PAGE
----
Wealthfront valuation said to drop about a third in new funding round
Wealthfront’s valuation was cut by about a third in its most-recent funding round after rising competition dented optimism about the startup, according to people familiar with the matter.
The digital wealth-management startup, which amassed over $10 billion in assets under management since launching in late 2011, is now valued at around $500 million, the people said. They asked not to be named discussing private matters. The latest fundraising, which closed late last year, brought in $75 million. The last time the Redwood City, California-based company raised funds, in 2014, it was said to be valued at about $700 million.
U.S. investment firm and Wealthfront backers Tiger Global Management is reportedly in the process of buying $50 million worth of shares of the firm, according to Reuters. Tiger Global is acquiring the stock mostly from former Wealthfront employees, according to the report.
A Wealthfront spokeswoman disputed the latest valuation but declined to give the current number.
Wealth management startups took off shortly after the financial crisis, capitalizing on the rise of passive investing as well as mobile applications and websites that appealed to millennials. But competition has been rapidly increasing from other startups as well as incumbents like Morgan Stanley, Fidelity Investments and Charles Schwab Corp. Each has launched a version of a digital wealth product. Betterment LLC, has amassed $12 billion and closed a financing round in 2017 that valued the startup at $800 million.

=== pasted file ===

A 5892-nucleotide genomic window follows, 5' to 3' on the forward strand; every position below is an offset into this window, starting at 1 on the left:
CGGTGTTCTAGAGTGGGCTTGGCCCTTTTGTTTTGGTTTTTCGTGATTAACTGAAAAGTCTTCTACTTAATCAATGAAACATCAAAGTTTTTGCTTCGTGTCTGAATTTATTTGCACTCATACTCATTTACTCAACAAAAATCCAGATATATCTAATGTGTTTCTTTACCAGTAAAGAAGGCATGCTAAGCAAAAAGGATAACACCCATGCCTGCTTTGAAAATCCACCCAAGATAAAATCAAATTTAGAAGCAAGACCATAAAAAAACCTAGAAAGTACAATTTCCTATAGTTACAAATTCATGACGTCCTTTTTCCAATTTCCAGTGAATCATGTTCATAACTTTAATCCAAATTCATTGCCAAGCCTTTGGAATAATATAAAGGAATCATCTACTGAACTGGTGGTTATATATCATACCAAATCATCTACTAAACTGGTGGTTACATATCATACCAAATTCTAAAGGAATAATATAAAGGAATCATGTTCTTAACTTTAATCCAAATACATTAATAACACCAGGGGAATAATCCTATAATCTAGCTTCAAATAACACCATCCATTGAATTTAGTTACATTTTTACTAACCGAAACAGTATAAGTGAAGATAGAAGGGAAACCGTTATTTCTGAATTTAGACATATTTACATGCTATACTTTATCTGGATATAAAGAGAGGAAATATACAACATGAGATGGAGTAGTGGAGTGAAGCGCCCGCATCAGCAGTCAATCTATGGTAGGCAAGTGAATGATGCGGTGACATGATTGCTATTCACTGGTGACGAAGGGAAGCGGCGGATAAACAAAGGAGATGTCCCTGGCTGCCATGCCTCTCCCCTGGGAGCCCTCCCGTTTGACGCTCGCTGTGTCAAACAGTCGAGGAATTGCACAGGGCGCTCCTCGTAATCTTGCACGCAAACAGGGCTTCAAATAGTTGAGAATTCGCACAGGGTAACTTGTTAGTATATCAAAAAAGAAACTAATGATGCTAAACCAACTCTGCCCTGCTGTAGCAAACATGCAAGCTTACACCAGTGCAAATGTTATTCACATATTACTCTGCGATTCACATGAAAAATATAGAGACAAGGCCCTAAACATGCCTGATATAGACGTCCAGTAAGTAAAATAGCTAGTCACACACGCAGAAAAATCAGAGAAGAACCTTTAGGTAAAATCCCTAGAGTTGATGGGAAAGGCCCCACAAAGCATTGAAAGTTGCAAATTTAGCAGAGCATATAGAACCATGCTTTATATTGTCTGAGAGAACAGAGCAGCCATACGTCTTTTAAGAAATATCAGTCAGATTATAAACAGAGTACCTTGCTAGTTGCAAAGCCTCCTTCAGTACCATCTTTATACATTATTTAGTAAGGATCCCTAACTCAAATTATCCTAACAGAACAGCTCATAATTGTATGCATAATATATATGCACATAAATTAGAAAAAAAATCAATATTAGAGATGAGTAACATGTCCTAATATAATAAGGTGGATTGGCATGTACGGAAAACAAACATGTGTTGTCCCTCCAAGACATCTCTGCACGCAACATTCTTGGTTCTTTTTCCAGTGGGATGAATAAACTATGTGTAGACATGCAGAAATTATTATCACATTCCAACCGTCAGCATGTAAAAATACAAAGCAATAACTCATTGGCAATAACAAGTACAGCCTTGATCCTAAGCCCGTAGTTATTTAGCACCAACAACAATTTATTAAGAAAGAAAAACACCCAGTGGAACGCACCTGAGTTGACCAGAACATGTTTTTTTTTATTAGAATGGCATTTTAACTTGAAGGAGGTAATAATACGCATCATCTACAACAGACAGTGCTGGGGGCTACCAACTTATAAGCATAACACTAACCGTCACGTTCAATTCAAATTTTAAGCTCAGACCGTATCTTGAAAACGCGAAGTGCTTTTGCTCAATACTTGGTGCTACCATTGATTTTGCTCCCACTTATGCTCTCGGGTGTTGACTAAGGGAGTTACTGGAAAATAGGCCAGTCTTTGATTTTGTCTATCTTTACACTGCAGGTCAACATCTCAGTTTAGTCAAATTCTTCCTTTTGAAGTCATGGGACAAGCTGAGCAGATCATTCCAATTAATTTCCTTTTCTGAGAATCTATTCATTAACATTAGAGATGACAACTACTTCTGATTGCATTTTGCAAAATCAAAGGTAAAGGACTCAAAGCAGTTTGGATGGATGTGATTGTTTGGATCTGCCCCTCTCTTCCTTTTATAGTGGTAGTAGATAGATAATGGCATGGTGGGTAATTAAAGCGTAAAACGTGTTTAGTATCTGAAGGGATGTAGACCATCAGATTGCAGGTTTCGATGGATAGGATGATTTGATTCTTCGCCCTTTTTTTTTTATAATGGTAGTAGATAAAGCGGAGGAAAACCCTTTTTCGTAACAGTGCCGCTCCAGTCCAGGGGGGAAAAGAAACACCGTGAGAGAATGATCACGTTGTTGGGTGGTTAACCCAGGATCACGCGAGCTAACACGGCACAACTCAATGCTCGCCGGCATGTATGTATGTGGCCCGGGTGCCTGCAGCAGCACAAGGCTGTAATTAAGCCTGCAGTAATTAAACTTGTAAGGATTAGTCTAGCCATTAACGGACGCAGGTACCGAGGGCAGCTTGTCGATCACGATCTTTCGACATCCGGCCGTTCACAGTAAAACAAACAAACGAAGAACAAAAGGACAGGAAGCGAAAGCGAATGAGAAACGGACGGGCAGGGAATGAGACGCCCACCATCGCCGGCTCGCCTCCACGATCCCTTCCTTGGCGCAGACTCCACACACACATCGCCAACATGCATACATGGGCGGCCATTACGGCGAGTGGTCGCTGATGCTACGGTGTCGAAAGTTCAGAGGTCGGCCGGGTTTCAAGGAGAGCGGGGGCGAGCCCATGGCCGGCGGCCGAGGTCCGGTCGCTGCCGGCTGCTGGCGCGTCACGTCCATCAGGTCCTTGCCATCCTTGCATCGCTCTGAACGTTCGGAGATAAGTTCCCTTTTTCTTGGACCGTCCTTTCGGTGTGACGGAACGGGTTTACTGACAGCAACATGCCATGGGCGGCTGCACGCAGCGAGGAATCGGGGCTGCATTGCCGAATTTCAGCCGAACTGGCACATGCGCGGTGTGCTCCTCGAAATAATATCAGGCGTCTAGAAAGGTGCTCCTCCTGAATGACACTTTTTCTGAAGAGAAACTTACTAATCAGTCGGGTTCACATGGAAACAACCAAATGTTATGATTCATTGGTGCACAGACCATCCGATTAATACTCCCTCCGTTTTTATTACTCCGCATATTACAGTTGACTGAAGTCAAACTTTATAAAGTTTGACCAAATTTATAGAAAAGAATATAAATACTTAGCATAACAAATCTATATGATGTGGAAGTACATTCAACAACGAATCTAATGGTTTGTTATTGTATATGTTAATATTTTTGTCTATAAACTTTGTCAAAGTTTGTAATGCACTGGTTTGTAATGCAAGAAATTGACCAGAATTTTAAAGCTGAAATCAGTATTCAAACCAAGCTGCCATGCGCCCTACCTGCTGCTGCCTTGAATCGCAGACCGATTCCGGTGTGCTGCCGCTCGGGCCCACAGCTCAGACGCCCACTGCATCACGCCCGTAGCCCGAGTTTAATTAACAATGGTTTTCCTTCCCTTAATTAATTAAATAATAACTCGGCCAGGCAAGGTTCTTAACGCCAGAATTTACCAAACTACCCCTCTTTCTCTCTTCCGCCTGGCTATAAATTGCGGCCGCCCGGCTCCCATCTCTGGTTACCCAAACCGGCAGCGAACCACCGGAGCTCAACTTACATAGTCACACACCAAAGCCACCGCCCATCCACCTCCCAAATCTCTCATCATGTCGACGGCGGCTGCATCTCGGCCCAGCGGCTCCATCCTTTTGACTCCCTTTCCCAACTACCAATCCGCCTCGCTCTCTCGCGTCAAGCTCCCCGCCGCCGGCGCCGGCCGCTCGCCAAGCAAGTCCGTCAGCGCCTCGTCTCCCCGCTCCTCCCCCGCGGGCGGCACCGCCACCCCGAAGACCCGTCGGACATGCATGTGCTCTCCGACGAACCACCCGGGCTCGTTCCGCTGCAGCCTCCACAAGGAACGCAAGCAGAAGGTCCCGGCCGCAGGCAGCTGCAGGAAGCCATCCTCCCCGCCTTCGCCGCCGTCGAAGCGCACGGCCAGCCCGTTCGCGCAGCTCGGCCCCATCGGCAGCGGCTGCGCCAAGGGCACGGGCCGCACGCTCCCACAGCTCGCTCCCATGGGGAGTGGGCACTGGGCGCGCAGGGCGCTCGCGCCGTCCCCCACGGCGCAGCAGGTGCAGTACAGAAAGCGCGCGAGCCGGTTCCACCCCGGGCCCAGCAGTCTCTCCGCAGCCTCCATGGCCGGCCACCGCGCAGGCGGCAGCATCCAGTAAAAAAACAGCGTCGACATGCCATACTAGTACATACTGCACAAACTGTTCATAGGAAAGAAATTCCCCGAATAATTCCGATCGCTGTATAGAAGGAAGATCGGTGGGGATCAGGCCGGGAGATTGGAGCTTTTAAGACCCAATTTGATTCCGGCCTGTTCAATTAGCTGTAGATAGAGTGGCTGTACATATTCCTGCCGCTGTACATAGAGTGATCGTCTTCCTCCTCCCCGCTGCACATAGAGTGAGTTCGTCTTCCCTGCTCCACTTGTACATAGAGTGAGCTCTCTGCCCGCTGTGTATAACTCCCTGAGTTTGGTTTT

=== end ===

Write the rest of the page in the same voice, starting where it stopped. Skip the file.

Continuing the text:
Announcing the fundraising early this year, Chief Executive Officer Andy Rachleff said it would help push Wealthfront further into financial services and launch new offerings. Just over a month later, the startup announced it was adding a risk parity strategy for clients with more than $100,000 at the firm. The strategy aims to balance risks, so that if one investment takes a dive, losses will be diminished by holdings that tend to move in the opposite direction.
Critics said the move diverged from Wealthfront’s passive strategy and noted it forces customers to opt out of the offering rather than in, automatically placing them by default into a product with a much higher fee.
The startup has backers including Tiger Global Management, who led the latest round, as well as Benchmark, Greylock Partners, Index Ventures, Ribbit Capital, Social Capital and Spark Capital Growth.